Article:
By leveraging cloud-native open source databases strategically, data-rich but risk-averse BFSI firms can tap the best of legacy and cloud-native technologies.

In the Banking, Financial Services and Insurance (BFSI) sector, digitalization and the push to build data-enabled business models are helping firms to optimize and capture data as an asset. This brings benefits such as agility, smarter decision making, and lower costs and risks.

Getting there, however, is a major challenge for traditional BFSI institutions as they must overhaul long-established organizational and operational processes, if they are to take advantage of the vast amounts of valuable data lurking within their IT systems.

This is why a growing number of BFSI firms are turning to open source databases such as PostgreSQL, as the latter offer far greater flexibility to unleash the power of data, while continuing to offer the robustness required for enterprise-ready databases.

Let us look at the big picture. The oldest financial institutions in South-east Asia date back hundreds of years. Perhaps in part because of this, they suffer from an image problem with a reputation for being risk-averse, late adopters of technology.

Most will be weighed down by large legacy IT systems and monolithic applications that make change difficult. But the firms persist with this legacy because they feel (with some justification) that re-platforming and migrations are risky.

Slow giants vs agile upstarts

Rising up are new, well-funded fintechs, enjoying the newfound freedoms of open banking. These digital-native players can design processes and technology platforms with a blank sheet of paper. That means they can use the latest tools, build on open-source software, think mobile-first, create compelling customer experiences, and generally move very quickly to make new apps and offers

So, veteran BFSI corporations face a Catch-22 conundrum: how to be nimble without demolishing the underpinnings of processes that have served them for years or even decades?

One obvious way for them to move faster is widespread adoption of cloud technology to access the latest software, gain elastic compute capacity, support mobile devices, shrink hardware cost bases and reduce their IT administration overheads.

Cloud computing is also widely seen as an off-ramp for those aforementioned legacy applications by refactoring to embrace the new in the form of microservices and to shave off risks such as software being no longer supported.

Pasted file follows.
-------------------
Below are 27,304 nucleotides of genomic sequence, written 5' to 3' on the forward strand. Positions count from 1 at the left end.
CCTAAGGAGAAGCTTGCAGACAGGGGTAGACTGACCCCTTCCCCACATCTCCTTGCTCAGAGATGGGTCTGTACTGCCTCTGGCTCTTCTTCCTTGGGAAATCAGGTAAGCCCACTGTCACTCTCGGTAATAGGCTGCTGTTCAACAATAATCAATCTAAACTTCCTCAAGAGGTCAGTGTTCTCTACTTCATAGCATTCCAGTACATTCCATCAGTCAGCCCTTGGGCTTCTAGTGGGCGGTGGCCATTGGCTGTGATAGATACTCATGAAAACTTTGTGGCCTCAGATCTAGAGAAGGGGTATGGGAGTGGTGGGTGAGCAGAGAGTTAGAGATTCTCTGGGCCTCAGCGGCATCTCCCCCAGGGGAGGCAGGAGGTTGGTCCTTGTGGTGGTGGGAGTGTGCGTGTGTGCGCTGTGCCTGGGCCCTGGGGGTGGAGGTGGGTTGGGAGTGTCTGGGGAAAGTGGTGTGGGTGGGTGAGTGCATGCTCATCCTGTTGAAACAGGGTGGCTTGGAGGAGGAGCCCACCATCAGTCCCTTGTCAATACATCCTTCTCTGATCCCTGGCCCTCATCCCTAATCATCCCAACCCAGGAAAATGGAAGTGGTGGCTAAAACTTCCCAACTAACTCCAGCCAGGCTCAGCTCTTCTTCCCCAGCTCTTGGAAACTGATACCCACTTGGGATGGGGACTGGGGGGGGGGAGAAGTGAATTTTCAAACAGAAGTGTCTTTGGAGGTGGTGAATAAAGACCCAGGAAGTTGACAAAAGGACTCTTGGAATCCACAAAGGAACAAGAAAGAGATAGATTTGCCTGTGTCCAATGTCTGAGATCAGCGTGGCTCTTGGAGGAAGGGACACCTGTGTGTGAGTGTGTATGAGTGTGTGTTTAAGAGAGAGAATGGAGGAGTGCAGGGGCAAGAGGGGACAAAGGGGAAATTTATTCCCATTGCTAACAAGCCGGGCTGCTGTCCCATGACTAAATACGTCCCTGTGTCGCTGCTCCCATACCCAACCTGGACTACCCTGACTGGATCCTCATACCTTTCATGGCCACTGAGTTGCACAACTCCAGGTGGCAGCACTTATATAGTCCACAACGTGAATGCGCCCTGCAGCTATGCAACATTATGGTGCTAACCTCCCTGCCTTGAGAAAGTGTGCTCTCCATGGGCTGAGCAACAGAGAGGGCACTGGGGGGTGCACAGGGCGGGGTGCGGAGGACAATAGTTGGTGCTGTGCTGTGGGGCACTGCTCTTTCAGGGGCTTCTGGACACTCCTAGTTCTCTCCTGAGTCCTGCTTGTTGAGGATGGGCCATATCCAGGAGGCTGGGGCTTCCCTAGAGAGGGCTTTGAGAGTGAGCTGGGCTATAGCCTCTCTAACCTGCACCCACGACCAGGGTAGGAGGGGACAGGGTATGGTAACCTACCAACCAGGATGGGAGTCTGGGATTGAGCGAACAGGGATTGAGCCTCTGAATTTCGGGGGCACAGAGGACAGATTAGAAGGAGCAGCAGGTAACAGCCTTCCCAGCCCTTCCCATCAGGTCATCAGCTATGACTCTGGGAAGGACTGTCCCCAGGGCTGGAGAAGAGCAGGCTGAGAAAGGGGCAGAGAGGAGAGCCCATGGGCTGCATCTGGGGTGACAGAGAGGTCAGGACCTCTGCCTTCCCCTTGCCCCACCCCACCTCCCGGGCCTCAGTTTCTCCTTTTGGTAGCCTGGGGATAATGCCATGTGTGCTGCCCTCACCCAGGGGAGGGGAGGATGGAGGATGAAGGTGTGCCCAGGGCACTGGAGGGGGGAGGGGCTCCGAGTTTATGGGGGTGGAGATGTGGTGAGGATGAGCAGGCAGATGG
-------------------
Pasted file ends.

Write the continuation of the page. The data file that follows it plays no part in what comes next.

This is far from easy but many take a middle road which sees them deconstruct applications, placing more services in modern environments in an extended iterative process.

But moving to the cloud is an architectural change that has major implications for related infrastructure and dependencies. A key aspect here is the chance to re-evaluate the choice of software that is at the heart of all attempts to digitize, automate and analyze: the database.

  • Most BFSI firms will have deep sunk investments in relational database management systems (RDBMS) and would like to relax that dependency in order to avoid vendor lock-in, reduce costs and gain access to databases designed for the modern world of private and public cloud, Big Data analytics and flexible tooling ecosystems.
  • There are other advantages to re-examining database choice, and many corporations cannot ignore the flexibility, ease of deployment, low-admin footprint and cost effectiveness of database-as-a-service.
  • This is where working with an expert third party can give BFSI firms the confidence that the chosen database is truly enterprise-ready. The rise of open source, in particular PostgreSQL databases, is a signal of that trend.
  • Many firms will trial and run their new databases alongside core databases so risk is minimized, but increasingly PostgreSQL is emerging as the de facto standard for RDBMS requirements, as working with the right partner ensures customers have access to the expertise and reassurances necessary to guarantee open source databases can run mission-critical applications.

From legacy to open source

Fintechs can move nimbly, fail fast and bring a spirit of adventure and innovation to their work but they lack one thing that the veteran BFSI firms have in spades: data. These big firms can look back and across a huge number of interactions to predict customer behavior, identify preferences, perform targeted marketing campaigns, provide tailored portfolio advice and anticipate needs. They can bathe in vast data lakes with myriad data sources and apply data science, AI and MML atop these.

Again, here modern databases with relational stores such as Postgres are an excellent fit.

In summary, adopting modern databases and embracing open source offerings such as PostgreSQL (supported by the right partners) can not only deliver an enterprise-class service. It can deliver a giant leap forward in flexibility and have very significant knock-on effects in driving a culture of innovation and a sense of freedom to try things.